• Oil Exploration—Seismic Surveys: Seismic surveys, also referred to as ‘air gun blasting’, are conducted to locate and estimate the size of an offshore oil reserve. In order to conduct surveys, ships use ‘airgun arrays’ to emit high-decibel explosive impulses to map the seafloor. The noise from seismic surveys can damage or kill marine life. High decibels are known to reduce the presence of zooplankton, impair fish eggs and larvae, and temporarily if not permanently deafen adult and juvenile fish and marine mammals. Without the ability to hear, fish and marine mammals struggle to communicate, navigate, avoid predators, and locate prey. These disturbances can also disrupt important migratory patterns, forcing marine life away from suitable habitats meant for foraging and mating. In addition, seismic surveys have been implicated in whale beaching and stranding incidents.[2] [3] [4] [5] [6] In 2014, the Bureau of Ocean Energy Management completed a Programmatic Environmental Impact Statement on proposed seismic surveying in the Atlantic, and estimated that 13.6 million marine animals would be disrupted.[7]
  • Drilling and Processing Oil: The process of drilling releases thousands of gallons of polluted water, known as “drilling muds”. These muds contain toxic substances like benzene, zinc, arsenic, radioactive materials, and other contaminants used to lubricate drill bits and maintain pressure. High concentrations of metals have been found around drilling platforms in the Gulf of Mexico.[8] Air pollution is yet another major problem associated with drilling and processing. Over its operational lifespan, a single rig can pollute the equivalent of 7,000 cars driving 50 miles per day.[9] Air pollution is also a problem at oil refineries. For the state of California alone, refinery emissions of greenhouse gases account for about 40% of industrial emissions and almost 10% of the state’s greenhouse gases.[10] Additionally, the drilling and construction of oil pipelines used to transport extracted oil back to shore disturb fragile seafloor habitats, wetlands, and beaches.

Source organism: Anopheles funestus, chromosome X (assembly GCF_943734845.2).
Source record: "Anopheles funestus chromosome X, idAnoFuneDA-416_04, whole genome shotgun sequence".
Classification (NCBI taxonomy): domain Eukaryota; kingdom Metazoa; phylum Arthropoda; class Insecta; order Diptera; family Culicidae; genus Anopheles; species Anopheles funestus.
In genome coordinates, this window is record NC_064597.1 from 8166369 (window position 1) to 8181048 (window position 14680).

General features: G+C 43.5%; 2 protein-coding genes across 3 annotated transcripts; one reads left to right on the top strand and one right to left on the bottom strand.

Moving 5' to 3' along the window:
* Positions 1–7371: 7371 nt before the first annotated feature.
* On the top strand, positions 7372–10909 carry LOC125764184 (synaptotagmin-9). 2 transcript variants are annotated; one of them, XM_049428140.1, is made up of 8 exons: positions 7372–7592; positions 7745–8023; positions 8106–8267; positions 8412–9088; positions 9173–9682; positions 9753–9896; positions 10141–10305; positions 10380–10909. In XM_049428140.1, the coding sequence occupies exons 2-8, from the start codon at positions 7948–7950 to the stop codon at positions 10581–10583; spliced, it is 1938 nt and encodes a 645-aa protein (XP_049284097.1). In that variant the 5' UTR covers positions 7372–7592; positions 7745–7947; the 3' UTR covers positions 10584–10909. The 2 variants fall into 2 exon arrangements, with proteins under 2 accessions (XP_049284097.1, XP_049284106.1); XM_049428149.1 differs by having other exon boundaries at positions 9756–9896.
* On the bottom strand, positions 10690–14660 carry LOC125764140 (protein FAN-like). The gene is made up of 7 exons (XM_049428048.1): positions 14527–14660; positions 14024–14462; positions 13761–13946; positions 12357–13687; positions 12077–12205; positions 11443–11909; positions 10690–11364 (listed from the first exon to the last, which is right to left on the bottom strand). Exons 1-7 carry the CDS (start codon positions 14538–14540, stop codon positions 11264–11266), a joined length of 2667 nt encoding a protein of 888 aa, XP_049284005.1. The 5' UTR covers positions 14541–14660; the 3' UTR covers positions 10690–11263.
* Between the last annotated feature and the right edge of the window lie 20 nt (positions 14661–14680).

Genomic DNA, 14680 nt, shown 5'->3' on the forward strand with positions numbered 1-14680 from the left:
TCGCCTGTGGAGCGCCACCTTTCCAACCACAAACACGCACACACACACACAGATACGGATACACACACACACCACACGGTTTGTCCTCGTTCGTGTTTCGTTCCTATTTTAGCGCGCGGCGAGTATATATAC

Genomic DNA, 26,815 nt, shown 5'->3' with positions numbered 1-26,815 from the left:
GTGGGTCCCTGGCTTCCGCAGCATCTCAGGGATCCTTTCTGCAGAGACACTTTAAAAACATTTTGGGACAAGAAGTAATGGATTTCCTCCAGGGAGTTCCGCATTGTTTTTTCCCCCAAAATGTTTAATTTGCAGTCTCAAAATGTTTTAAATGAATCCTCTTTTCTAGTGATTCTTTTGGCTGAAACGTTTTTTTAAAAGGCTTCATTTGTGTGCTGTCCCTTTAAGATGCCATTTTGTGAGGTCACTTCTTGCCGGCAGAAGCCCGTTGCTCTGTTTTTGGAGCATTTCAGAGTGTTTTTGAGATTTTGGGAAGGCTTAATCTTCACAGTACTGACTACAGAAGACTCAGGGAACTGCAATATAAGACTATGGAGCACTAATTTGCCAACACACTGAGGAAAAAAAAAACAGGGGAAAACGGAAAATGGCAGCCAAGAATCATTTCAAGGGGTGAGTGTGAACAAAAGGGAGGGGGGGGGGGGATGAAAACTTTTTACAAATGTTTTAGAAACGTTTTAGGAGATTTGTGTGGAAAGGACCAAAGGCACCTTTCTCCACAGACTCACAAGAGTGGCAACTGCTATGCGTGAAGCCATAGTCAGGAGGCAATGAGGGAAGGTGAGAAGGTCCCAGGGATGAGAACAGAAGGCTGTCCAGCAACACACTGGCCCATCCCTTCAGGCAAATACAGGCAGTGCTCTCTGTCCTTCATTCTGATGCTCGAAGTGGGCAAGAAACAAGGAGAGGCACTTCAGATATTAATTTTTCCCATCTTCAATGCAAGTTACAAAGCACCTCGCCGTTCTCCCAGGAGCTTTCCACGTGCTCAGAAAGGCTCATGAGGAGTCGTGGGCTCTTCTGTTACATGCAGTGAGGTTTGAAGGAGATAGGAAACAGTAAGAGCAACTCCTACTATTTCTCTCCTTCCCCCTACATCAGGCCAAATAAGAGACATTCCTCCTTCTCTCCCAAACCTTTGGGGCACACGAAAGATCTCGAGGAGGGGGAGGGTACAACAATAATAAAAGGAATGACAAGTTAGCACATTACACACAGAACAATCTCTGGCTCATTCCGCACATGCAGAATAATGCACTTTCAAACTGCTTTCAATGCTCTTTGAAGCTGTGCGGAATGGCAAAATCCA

Oil on the beach at Refugio State Beach in Santa Barbara, California, on May 19, 2015. (U.S. Coast Guard)
  • Oil Spills: Oil spills have the ability to cause devastating and irreparable impacts to entire ecosystems. Nearly 20 years after the Exxon Valdez spill, more than 26 thousand gallons of oil still remain in the soil on the shoreline.[11] Sadly, offshore oil drilling associated spills take place on a consistent basis, just check out NOAA's Incident Map, which shows the most recent oil incident reports. A 2002 National Academy of Sciences report estimates that about 880,000 gallons of oil are spilled annually from U.S. drilling operations.[12] From 1995 to 2010, the U.S. Mineral Management Service recorded 183 spills in the Gulf of Mexico and the Pacific Ocean (including spills of toxic chemicals related to drilling).[13] Nationwide, there have been 725 offshore related oil spills between 2001 and 2015, resulting in 207.4 million gallons of oil tarnishing our coastlines.[14] Natural disasters also prompt spills. When Hurricane Katrina whipped through the Gulf of Mexico, she destroyed over 100 platforms and caused the largest oil spill in the U.S. since the Exxon Valdez[15] (until the Deepwater Horizon disaster)[16], which may have been even worse than reported.[17]